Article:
"There was one lady that we named after one of our neighbors — her name was Mrs. Bryant," Tarpley recalled, laughing. "And she was always cooking something. So whenever we would go to her section (of hair), it would be, what is she cooking today? Maybe she was baking a banana bread, or maybe she was making a Sunday dinner and she had all kinds of things; baked chicken, or sweet potatoes, mac ’n’ cheese, all of these things that I really liked as a kid."

She wanted to capture the spirit of those moments, and a children’s book felt like the right way to do that.

"Over time, the manuscript got whittled down into the very essence of what that experience was: a celebration of creativity, and imagination, and just joy, having fun," Tarpley said.

In the book, a little girl named Keyana, rendered in lively, evocative watercolors by the Caldecott Honor-winning artist E.B. Lewis, cuddles in her mother’s lap, wincing when the comb hits a tangle, crying out when the pain get too great, until her mom strokes her head gently and tells her a secret: "Do you know why you’re so lucky to have this head of hair, Keyana? Because it’s beautiful and you can wear it in any style you choose."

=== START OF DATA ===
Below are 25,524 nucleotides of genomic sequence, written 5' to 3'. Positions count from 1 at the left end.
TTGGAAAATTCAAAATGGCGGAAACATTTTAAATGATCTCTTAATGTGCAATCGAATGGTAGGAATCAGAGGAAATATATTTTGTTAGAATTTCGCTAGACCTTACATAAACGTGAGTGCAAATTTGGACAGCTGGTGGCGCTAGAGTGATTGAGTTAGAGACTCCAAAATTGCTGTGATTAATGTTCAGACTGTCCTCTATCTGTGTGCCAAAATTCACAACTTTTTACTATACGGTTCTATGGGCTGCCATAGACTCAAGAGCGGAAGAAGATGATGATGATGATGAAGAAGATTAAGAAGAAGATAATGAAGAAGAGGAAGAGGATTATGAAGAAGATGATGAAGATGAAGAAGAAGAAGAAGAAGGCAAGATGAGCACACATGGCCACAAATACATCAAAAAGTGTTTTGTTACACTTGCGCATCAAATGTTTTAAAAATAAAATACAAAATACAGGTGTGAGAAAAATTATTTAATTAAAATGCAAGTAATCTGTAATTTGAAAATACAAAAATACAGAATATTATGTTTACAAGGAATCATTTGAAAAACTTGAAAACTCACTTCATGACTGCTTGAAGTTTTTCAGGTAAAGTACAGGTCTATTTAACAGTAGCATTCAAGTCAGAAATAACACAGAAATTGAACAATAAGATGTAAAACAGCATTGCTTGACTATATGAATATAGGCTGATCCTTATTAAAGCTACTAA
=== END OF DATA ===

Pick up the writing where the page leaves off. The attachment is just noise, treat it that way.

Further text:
In an increasingly imaginative set of illustrations, Keyana’s cornrows flow into the long furrows of a farm field, her Afro becomes a whole planet, and her ponytails carry her, like wings, across a cottony blue sky.

Today the book remains relevant, and not just because of its timeless theme of mother-daughter love and its celebration of black history, said Edi Campbell, an associate education librarian at Indiana State University.

She also points to elements that seem surprisingly of-the-moment in the age of the "Black Panther" and "A Wrinkle in Time" movies, including Afrofuturism, which combines African mythology with technology and imaginative visions of the future.

"Afrofuturism and the need for speculative fiction and science fiction and comics — we need that right now, and this book touches on that," Campbell said.

The book also is in keeping with current calls for more joyful stories for young readers of color.